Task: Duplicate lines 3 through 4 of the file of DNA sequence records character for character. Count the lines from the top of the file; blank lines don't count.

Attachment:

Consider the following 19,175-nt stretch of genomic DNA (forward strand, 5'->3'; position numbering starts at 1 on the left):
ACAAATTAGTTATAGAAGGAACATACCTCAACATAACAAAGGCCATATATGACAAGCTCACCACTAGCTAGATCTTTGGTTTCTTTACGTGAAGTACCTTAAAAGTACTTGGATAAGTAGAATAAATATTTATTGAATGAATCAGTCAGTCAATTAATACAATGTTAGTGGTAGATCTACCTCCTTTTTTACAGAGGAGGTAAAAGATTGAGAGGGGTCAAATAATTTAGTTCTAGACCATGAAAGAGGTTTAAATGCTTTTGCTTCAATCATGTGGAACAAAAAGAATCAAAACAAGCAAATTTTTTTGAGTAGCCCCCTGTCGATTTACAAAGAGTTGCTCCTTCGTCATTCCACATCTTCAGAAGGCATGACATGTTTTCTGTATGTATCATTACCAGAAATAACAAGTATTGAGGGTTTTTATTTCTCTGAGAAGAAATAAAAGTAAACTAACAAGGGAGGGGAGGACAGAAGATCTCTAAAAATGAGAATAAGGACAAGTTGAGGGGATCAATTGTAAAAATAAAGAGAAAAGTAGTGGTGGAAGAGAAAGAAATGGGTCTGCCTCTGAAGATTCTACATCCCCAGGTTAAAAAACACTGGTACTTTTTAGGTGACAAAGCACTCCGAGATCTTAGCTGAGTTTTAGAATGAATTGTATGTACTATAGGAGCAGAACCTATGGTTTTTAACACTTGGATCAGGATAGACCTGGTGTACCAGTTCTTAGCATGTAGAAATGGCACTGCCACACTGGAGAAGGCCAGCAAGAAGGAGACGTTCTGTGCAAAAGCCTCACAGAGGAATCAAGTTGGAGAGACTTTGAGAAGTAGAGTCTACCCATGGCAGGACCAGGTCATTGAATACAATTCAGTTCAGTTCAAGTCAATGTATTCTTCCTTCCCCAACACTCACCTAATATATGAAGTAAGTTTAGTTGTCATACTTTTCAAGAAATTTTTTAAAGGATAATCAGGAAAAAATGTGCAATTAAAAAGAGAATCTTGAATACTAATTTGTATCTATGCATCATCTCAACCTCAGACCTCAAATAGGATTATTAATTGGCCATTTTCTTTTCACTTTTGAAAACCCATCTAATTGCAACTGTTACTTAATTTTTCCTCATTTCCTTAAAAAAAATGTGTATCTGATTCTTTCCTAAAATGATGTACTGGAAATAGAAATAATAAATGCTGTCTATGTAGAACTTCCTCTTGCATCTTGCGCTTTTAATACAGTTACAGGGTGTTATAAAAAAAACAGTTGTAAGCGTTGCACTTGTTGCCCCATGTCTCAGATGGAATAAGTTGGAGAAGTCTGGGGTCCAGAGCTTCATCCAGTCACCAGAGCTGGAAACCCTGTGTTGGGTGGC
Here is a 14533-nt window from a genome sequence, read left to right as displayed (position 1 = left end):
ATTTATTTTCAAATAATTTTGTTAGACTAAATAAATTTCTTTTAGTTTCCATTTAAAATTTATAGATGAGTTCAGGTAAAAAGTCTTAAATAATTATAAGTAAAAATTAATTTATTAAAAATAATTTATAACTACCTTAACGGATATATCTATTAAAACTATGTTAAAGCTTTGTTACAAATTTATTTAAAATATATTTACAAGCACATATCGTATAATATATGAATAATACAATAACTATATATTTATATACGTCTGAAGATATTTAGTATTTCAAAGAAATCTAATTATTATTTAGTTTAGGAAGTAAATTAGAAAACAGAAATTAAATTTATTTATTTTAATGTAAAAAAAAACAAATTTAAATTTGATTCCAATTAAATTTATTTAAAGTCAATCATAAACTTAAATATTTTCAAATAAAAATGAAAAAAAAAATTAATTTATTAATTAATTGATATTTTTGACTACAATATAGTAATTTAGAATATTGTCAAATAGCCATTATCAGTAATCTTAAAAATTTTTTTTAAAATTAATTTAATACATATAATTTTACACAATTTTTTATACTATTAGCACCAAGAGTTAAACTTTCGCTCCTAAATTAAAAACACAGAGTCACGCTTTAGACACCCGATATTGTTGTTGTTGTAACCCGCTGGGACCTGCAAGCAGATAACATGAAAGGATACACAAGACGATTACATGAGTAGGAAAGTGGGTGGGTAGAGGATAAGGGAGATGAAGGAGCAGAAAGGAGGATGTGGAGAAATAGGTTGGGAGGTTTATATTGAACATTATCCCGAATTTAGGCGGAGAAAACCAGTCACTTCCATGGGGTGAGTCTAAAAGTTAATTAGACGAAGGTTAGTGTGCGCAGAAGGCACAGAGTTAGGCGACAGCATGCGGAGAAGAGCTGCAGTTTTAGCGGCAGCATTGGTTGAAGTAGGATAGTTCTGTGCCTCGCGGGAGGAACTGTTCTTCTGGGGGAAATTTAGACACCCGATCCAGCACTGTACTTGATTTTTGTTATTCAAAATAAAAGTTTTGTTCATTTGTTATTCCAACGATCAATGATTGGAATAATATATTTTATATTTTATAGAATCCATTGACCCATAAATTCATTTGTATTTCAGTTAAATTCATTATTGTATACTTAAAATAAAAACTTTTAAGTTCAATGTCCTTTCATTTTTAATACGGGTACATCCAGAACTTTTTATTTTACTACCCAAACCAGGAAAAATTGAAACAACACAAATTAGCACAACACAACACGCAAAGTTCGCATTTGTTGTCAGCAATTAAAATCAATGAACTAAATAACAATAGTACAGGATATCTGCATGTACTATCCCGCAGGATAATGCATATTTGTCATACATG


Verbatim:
Here is a 14533-nt window from a genome sequence, read left to right as displayed (position 1 = left end):
ATTTATTTTCAAATAATTTTGTTAGACTAAATAAATTTCTTTTAGTTTCCATTTAAAATTTATAGATGAGTTCAGGTAAAAAGTCTTAAATAATTATAAGTAAAAATTAATTTATTAAAAATAATTTATAACTACCTTAACGGATATATCTATTAAAACTATGTTAAAGCTTTGTTACAAATTTATTTAAAATATATTTACAAGCACATATCGTATAATATATGAATAATACAATAACTATATATTTATATACGTCTGAAGATATTTAGTATTTCAAAGAAATCTAATTATTATTTAGTTTAGGAAGTAAATTAGAAAACAGAAATTAAATTTATTTATTTTAATGTAAAAAAAAACAAATTTAAATTTGATTCCAATTAAATTTATTTAAAGTCAATCATAAACTTAAATATTTTCAAATAAAAATGAAAAAAAAAATTAATTTATTAATTAATTGATATTTTTGACTACAATATAGTAATTTAGAATATTGTCAAATAGCCATTATCAGTAATCTTAAAAATTTTTTTTAAAATTAATTTAATACATATAATTTTACACAATTTTTTATACTATTAGCACCAAGAGTTAAACTTTCGCTCCTAAATTAAAAACACAGAGTCACGCTTTAGACACCCGATATTGTTGTTGTTGTAACCCGCTGGGACCTGCAAGCAGATAACATGAAAGGATACACAAGACGATTACATGAGTAGGAAAGTGGGTGGGTAGAGGATAAGGGAGATGAAGGAGCAGAAAGGAGGATGTGGAGAAATAGGTTGGGAGGTTTATATTGAACATTATCCCGAATTTAGGCGGAGAAAACCAGTCACTTCCATGGGGTGAGTCTAAAAGTTAATTAGACGAAGGTTAGTGTGCGCAGAAGGCACAGAGTTAGGCGACAGCATGCGGAGAAGAGCTGCAGTTTTAGCGGCAGCATTGGTTGAAGTAGGATAGTTCTGTGCCTCGCGGGAGGAACTGTTCTTCTGGGGGAAATTTAGACACCCGATCCAGCACTGTACTTGATTTTTGTTATTCAAAATAAAAGTTTTGTTCATTTGTTATTCCAACGATCAATGATTGGAATAATATATTTTATATTTTATAGAATCCATTGACCCATAAATTCATTTGTATTTCAGTTAAATTCATTATTGTATACTTAAAATAAAAACTTTTAAGTTCAATGTCCTTTCATTTTTAATACGGGTACATCCAGAACTTTTTATTTTACTACCCAAACCAGGAAAAATTGAAACAACACAAATTAGCACAACACAACACGCAAAGTTCGCATTTGTTGTCAGCAATTAAAATCAATGAACTAAATAACAATAGTACAGGATATCTGCATGTACTATCCCGCAGGATAATGCATATTTGTCATACATG